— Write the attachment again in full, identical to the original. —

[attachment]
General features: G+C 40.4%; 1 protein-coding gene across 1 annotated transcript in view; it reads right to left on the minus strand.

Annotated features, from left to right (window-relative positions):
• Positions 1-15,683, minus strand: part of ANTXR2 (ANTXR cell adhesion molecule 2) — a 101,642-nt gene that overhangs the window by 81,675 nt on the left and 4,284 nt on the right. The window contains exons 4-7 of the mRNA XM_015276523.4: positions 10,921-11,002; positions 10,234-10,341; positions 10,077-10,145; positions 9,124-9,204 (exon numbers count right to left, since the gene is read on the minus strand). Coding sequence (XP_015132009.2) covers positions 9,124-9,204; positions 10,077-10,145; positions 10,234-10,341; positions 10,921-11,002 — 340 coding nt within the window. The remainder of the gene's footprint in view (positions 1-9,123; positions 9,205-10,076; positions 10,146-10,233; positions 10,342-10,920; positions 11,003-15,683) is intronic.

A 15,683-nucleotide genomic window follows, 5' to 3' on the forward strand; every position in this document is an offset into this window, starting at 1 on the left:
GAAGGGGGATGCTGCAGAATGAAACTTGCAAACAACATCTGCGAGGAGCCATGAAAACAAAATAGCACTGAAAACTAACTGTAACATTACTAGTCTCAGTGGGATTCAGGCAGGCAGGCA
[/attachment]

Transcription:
General features: G+C 40.4%; 1 protein-coding gene across 1 annotated transcript in view; it reads right to left on the minus strand.

Annotated features, from left to right (window-relative positions):
• Positions 1-15,683, minus strand: part of ANTXR2 (ANTXR cell adhesion molecule 2) — a 101,642-nt gene that overhangs the window by 81,675 nt on the left and 4,284 nt on the right. The window contains exons 4-7 of the mRNA XM_015276523.4: positions 10,921-11,002; positions 10,234-10,341; positions 10,077-10,145; positions 9,124-9,204 (exon numbers count right to left, since the gene is read on the minus strand). Coding sequence (XP_015132009.2) covers positions 9,124-9,204; positions 10,077-10,145; positions 10,234-10,341; positions 10,921-11,002 — 340 coding nt within the window. The remainder of the gene's footprint in view (positions 1-9,123; positions 9,205-10,076; positions 10,146-10,233; positions 10,342-10,920; positions 11,003-15,683) is intronic.

A 15,683-nucleotide genomic window follows, 5' to 3' on the forward strand; every position in this document is an offset into this window, starting at 1 on the left:
GAAGGGGGATGCTGCAGAATGAAACTTGCAAACAACATCTGCGAGGAGCCATGAAAACAAAATAGCACTGAAAACTAACTGTAACATTACTAGTCTCAGTGGGATTCAGGCAGGCAGGCA